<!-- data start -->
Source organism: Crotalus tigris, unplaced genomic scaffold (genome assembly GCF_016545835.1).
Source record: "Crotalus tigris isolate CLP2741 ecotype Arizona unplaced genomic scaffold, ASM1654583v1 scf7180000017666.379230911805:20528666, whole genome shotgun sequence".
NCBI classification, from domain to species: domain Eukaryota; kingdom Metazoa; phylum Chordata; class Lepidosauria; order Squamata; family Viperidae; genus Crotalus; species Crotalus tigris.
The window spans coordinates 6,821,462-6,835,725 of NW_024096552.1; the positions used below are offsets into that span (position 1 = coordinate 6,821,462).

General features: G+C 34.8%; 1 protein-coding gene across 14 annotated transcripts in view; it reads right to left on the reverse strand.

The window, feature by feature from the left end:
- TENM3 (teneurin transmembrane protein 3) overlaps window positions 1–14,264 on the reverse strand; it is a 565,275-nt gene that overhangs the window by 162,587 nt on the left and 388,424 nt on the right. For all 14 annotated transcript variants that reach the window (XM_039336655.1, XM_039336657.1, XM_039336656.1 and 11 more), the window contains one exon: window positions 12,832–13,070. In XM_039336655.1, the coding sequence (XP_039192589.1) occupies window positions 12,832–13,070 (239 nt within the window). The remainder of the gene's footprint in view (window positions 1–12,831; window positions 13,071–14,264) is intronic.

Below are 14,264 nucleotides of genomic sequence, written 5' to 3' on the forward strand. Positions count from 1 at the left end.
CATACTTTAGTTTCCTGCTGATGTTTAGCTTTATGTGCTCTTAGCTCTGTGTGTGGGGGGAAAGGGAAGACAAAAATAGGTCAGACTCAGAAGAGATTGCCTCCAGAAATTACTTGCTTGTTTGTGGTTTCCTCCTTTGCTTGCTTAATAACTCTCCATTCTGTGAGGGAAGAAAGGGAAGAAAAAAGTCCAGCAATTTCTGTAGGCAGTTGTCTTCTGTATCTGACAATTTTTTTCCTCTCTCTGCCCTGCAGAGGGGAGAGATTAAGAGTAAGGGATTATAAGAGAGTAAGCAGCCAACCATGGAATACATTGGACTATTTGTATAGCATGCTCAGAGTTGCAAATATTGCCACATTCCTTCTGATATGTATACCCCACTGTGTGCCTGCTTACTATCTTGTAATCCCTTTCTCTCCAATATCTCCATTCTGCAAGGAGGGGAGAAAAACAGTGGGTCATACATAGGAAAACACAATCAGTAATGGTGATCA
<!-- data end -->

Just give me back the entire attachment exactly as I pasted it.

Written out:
Source organism: Crotalus tigris, unplaced genomic scaffold (genome assembly GCF_016545835.1).
Source record: "Crotalus tigris isolate CLP2741 ecotype Arizona unplaced genomic scaffold, ASM1654583v1 scf7180000017666.379230911805:20528666, whole genome shotgun sequence".
NCBI classification, from domain to species: domain Eukaryota; kingdom Metazoa; phylum Chordata; class Lepidosauria; order Squamata; family Viperidae; genus Crotalus; species Crotalus tigris.
The window spans coordinates 6,821,462-6,835,725 of NW_024096552.1; the positions used below are offsets into that span (position 1 = coordinate 6,821,462).

General features: G+C 34.8%; 1 protein-coding gene across 14 annotated transcripts in view; it reads right to left on the reverse strand.

The window, feature by feature from the left end:
- TENM3 (teneurin transmembrane protein 3) overlaps window positions 1–14,264 on the reverse strand; it is a 565,275-nt gene that overhangs the window by 162,587 nt on the left and 388,424 nt on the right. For all 14 annotated transcript variants that reach the window (XM_039336655.1, XM_039336657.1, XM_039336656.1 and 11 more), the window contains one exon: window positions 12,832–13,070. In XM_039336655.1, the coding sequence (XP_039192589.1) occupies window positions 12,832–13,070 (239 nt within the window). The remainder of the gene's footprint in view (window positions 1–12,831; window positions 13,071–14,264) is intronic.

Below are 14,264 nucleotides of genomic sequence, written 5' to 3' on the forward strand. Positions count from 1 at the left end.
CATACTTTAGTTTCCTGCTGATGTTTAGCTTTATGTGCTCTTAGCTCTGTGTGTGGGGGGAAAGGGAAGACAAAAATAGGTCAGACTCAGAAGAGATTGCCTCCAGAAATTACTTGCTTGTTTGTGGTTTCCTCCTTTGCTTGCTTAATAACTCTCCATTCTGTGAGGGAAGAAAGGGAAGAAAAAAGTCCAGCAATTTCTGTAGGCAGTTGTCTTCTGTATCTGACAATTTTTTTCCTCTCTCTGCCCTGCAGAGGGGAGAGATTAAGAGTAAGGGATTATAAGAGAGTAAGCAGCCAACCATGGAATACATTGGACTATTTGTATAGCATGCTCAGAGTTGCAAATATTGCCACATTCCTTCTGATATGTATACCCCACTGTGTGCCTGCTTACTATCTTGTAATCCCTTTCTCTCCAATATCTCCATTCTGCAAGGAGGGGAGAAAAACAGTGGGTCATACATAGGAAAACACAATCAGTAATGGTGATCA